Nieman Foundation at Harvard
Business Insider’s owner signed a huge OpenAI deal. ChatGPT still won’t credit the site’s biggest scoops
ABOUT                    SUBSCRIBE
April 12, 2022, 12:38 p.m.

“Crushing resistance”: Yet again, newsrooms aren’t showing up to the industry’s largest diversity survey

Meredith Clark, who has led the News Leaders Association’s diversity survey in recent years, has resigned from the project. “You don’t get to transparency about diversity by relying on people’s goodwill.”

The journalism industry is letting a vital resource wither on the vine.

The News Leaders Association has — through its precursor, the American Society of News Editorsconducted an annual diversity survey since 1978. The resulting report is a basic but indispensable tool for gauging diversity efforts in journalism and helps newsrooms see larger trends about hiring, retaining, and promoting underrepresented journalists. Back in 2020, NLA announced it was pausing the survey over disappointingly low participation rates from news organizations.

For this year’s report, which will be the first released since 2019, NLA said it reached out to thousands of news organizations and planned to have 2,500 print and online organizations participate. Meredith Clark, a professor at Northeastern University who has been the survey’s lead researcher since 2018, told the Associated Press in October that her goal was to reach at least 1,500 responses in order to produce a statistically solid report.

In the end, just 303 news organizations responded, NLA executive director Myriam Marquez said. That was down from the 429 orgs that responded in 2019 and prompted the survey to “pause” due to low participation. (The 2018 survey — the historic low-water mark for participation — had 293 news organizations respond, a response rate around 17%.)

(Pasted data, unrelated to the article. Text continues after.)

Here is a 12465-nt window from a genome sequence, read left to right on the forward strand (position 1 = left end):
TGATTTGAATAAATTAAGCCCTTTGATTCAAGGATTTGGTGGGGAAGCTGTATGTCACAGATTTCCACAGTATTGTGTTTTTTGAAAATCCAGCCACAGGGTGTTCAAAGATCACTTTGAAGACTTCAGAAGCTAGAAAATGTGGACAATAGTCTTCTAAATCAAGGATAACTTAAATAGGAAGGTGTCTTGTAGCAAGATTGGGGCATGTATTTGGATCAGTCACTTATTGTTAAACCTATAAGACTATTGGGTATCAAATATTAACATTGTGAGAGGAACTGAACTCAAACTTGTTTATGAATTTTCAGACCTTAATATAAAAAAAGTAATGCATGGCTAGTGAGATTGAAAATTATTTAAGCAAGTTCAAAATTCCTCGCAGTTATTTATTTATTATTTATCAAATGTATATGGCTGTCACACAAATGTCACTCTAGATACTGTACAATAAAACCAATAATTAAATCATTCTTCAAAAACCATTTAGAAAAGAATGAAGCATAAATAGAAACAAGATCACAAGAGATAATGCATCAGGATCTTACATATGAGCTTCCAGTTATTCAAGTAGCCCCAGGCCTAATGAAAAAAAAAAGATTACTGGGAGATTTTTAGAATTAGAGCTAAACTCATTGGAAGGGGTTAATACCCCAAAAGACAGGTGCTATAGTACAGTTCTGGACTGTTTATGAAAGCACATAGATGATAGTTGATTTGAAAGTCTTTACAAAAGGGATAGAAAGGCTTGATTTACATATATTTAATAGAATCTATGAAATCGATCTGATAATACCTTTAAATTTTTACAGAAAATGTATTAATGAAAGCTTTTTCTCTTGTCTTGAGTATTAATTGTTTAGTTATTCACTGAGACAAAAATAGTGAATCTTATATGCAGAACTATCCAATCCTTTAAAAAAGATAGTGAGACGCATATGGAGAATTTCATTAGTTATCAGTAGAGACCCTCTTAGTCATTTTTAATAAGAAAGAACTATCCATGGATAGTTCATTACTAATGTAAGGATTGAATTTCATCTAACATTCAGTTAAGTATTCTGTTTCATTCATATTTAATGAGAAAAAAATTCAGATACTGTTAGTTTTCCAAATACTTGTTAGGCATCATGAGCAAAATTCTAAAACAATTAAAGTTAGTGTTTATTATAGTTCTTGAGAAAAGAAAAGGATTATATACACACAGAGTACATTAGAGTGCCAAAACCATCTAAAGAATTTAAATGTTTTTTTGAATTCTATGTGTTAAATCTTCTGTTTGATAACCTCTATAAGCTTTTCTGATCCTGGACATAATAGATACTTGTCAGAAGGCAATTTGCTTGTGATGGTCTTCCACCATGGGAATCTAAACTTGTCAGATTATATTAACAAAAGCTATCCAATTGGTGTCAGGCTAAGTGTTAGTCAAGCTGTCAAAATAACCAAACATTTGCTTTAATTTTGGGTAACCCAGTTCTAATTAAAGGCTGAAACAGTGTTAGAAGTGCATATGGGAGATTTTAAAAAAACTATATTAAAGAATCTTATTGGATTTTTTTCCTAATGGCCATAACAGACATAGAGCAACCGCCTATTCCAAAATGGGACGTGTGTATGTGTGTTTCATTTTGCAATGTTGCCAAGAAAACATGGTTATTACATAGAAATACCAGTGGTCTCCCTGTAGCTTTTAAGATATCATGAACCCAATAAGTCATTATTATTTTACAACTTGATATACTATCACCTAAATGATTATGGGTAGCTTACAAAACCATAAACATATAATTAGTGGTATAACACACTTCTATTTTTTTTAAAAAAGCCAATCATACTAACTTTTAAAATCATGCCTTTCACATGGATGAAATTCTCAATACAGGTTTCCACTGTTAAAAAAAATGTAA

The report is expected to be released this week, after several delays, and will count 12,781 journalists from the 303 participating newsrooms. Even without this year’s final report in hand, it’s hard not to question the future of the survey.

The two-year long “pause” to retool the survey didn’t help. Pushing the deadline to participate back again and again didn’t work. Historic protests and an industry-wide conversation about race and representation did not spontaneously prompt many more news organizations to respond.

Clark, who told NLA this year that she plans to step away from the diversity survey, was candid about where she thinks the project falls down.

“What has become abundantly clear to me is that diversity can never be a measure of goodwill. You don’t get to transparency about diversity by relying on people’s goodwill,” Clark said. “Ultimately, that’s what the design of the newsroom diversity survey at the organizational level does. It’s driven by relationships. It’s driven by political will. It’s driven by those journalists, and leaders within journalism, who are willing to withstand criticism about the progress that they may have not made, and willing to do some introspection about where they need to improve. That is not tenable and that is the reason that we continue to see declining numbers of participation.”

For Clark, being transparent is the least newsrooms can do, especially as outlets often ask businesses and other organizations to do the same.

“It feels like supreme hypocrisy on the part of the journalism industry,” Clark said. “Transparency and doing the digging and the reporting — all of that is so germane to what we understand journalism to be. And we are absolutely unwilling to do it among ourselves.”

There are some bright spots, based on what we know so far about the unpublished survey. The Associated Press participated for the first time. There was strong participation from newspaper chains including McClatchy and Gannett, which has pledged to “make its workforce as diverse the country by 2025.” NLA is also linking to the handful of newsrooms that have decided to self-publish their diversity stats — including The New York Times and The Washington Post — even though they declined to contribute to NLA’s survey that seeks to paint a more comprehensive picture about print and online journalism.

The survey includes questions on race, gender, ethnicity, disability, and veteran status and not every organization has the necessary data readily available. Small and resource-strapped outlets may have a difficult time finding someone available to fill out the spreadsheet-based survey, which Clark acknowledged could take multiple hours depending on the organization. A few newsrooms told NLA that they didn’t have the requested information on hand, but instead of failing to respond entirely, they passed along what they did have and added a voluntary self-report within their existing HR system to collect more.